If, as the bill alleges, the purpose of the sale was to procure means with the aid whereof to carry on the war and the contract, was, therefore, an unlawful one, then the case is all the worse, since the purpose of the bill is to enable the people of Texas to reclaim from the United States the amount of their bonds which the same people had put in circulation to injure the United States.

Will that people be allowed to use the fiction that the State and people, the corporation and the corporators, are different in law, for the purpose of compelling the United States or their loyal citizens to pay, to the amount of the bonds reclaimed, with interest, the expenses incurred by the people of Texas in carrying on the war. We say their loyal citizens, because the bill does not impeach the loyalty of either White or Chiles, or of these purchasers of the bonds.

If these bonds had been disposed of by faithless agents against the will or against the consent of the people of the State, the case would be very different; but it neither was so, nor is any such allegation made to the bill; and what is not alleged cannot be proven.

Again; if the contract was an unlawful one, made by the people, through the agency of the government, created and sustained by them, and thus made by the State, will the court, in the exercise of its equitable jurisdiction, give the same people or State any assistance or relief, to enable them to avoid the consequences of a contract made in violation of law or against public policy, or contrary to the laws of nations, which invalidate dealings with the enemy?

The general principle, for which we need not cite authorities, is, that where a contract is contrary to law or public policy, neither party to it can have any remedy against his particeps criminis in a court of justice. No relief in regard to it will be given, either in law or in equity. If the contract is already executed, it cannot be set aside as illegal or immoral; for it is a maxim that in pari delicto, melior est conditio defendentis. There is no fraud or mistake in this case. The State and people of Texas were equally in delicto with those to whom they sold the bonds. Texas has chosen to allege that the purpose was unlawful, and it cannot have relief on the ground that its own allegation is untrue. Can any such fiction as that there was a State of Texas in January, 1865, distinct and different from the people of Texas, and from the State of Texas actually existing and waging war, contracting and legislating, and that this State did not make the contract, but now comes here to repudiate it? Can such a fiction of a mere imaginary being relieve the actual, living, palpable State, if it is still a State, and not a Province, from the application of the principle which we have stated?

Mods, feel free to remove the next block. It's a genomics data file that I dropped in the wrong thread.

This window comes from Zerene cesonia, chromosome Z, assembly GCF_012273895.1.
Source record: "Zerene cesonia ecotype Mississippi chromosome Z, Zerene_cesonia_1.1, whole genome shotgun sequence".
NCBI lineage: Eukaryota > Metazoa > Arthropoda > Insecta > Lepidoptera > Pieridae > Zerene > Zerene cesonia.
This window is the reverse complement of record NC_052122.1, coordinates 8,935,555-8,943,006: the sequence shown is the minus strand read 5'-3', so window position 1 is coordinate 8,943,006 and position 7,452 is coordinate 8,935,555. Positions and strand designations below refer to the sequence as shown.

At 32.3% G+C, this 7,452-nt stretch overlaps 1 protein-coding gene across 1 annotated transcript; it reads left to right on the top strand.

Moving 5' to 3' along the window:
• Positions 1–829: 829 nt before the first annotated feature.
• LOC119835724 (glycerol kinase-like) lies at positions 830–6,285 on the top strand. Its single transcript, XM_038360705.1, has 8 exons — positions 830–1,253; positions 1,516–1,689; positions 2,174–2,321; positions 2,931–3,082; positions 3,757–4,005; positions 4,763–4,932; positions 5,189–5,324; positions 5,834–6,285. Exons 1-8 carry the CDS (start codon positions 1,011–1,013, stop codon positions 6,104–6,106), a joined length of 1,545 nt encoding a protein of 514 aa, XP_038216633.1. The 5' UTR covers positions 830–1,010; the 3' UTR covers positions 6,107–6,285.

It is upon this fiction that the people of Texas are now presented here in the humiliating attitude of repudiating a contract entered into by their chosen and trusted officers, while they are engaged in a war for independence.

It is upon it that they seek to be saved from the loss otherwise to be borne by them in consequence of acts which they allege to have been unlawful, and which were yet done by their authority. It is not a fiction of law that the people of a State are not that State, so as to be responsible for the acts of the government of the State; but a mere fiction without the law, and one which is very far from being in furtherance of justice.

Mr. J. M. Carlisle, for Hardenberg, defendant:

Mr. Hardenberg's case is wholly unconnected with that of either of the other defendants, except by the fact that, as to all the bonds purchased by him except one, they were at the time held by White and Chiles, under the contract of January, 1865, exhibited with the bill. Under this title, or as the complainant must admit, at I least color of title and possession, followed the contract. It now appears that White and Chiles disposed, among others, of the Hardenberg bonds; but when, where, and to whom, or what consideration Is not alleged or proven, or possible to be inferred from the record. That they treated the bonds as their own under the contract, and did dispose of them, and have now no pretense of claim to the Hardenberg bonds, is admitted by them in this suit.